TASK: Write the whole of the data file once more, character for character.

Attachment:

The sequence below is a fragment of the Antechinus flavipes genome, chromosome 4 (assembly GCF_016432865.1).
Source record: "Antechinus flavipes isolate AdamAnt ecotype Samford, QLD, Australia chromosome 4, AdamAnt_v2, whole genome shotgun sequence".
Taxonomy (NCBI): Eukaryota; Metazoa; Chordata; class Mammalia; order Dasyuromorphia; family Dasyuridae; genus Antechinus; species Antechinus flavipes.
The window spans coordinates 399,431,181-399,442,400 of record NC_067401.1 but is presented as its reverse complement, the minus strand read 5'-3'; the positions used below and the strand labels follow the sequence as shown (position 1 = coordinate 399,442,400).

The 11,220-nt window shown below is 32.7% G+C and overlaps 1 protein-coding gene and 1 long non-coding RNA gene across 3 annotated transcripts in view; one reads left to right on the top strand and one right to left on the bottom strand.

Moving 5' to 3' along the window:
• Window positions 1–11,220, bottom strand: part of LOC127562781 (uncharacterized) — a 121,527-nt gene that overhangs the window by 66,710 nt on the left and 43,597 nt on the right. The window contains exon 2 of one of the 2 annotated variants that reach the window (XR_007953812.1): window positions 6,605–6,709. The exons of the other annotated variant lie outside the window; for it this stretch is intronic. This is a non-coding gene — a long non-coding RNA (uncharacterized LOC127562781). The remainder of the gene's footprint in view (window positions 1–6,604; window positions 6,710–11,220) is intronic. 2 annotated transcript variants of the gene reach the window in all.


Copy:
The sequence below is a fragment of the Antechinus flavipes genome, chromosome 4 (assembly GCF_016432865.1).
Source record: "Antechinus flavipes isolate AdamAnt ecotype Samford, QLD, Australia chromosome 4, AdamAnt_v2, whole genome shotgun sequence".
Taxonomy (NCBI): Eukaryota; Metazoa; Chordata; class Mammalia; order Dasyuromorphia; family Dasyuridae; genus Antechinus; species Antechinus flavipes.
The window spans coordinates 399,431,181-399,442,400 of record NC_067401.1 but is presented as its reverse complement, the minus strand read 5'-3'; the positions used below and the strand labels follow the sequence as shown (position 1 = coordinate 399,442,400).

The 11,220-nt window shown below is 32.7% G+C and overlaps 1 protein-coding gene and 1 long non-coding RNA gene across 3 annotated transcripts in view; one reads left to right on the top strand and one right to left on the bottom strand.

Moving 5' to 3' along the window:
• Window positions 1–11,220, bottom strand: part of LOC127562781 (uncharacterized) — a 121,527-nt gene that overhangs the window by 66,710 nt on the left and 43,597 nt on the right. The window contains exon 2 of one of the 2 annotated variants that reach the window (XR_007953812.1): window positions 6,605–6,709. The exons of the other annotated variant lie outside the window; for it this stretch is intronic. This is a non-coding gene — a long non-coding RNA (uncharacterized LOC127562781). The remainder of the gene's footprint in view (window positions 1–6,604; window positions 6,710–11,220) is intronic. 2 annotated transcript variants of the gene reach the window in all.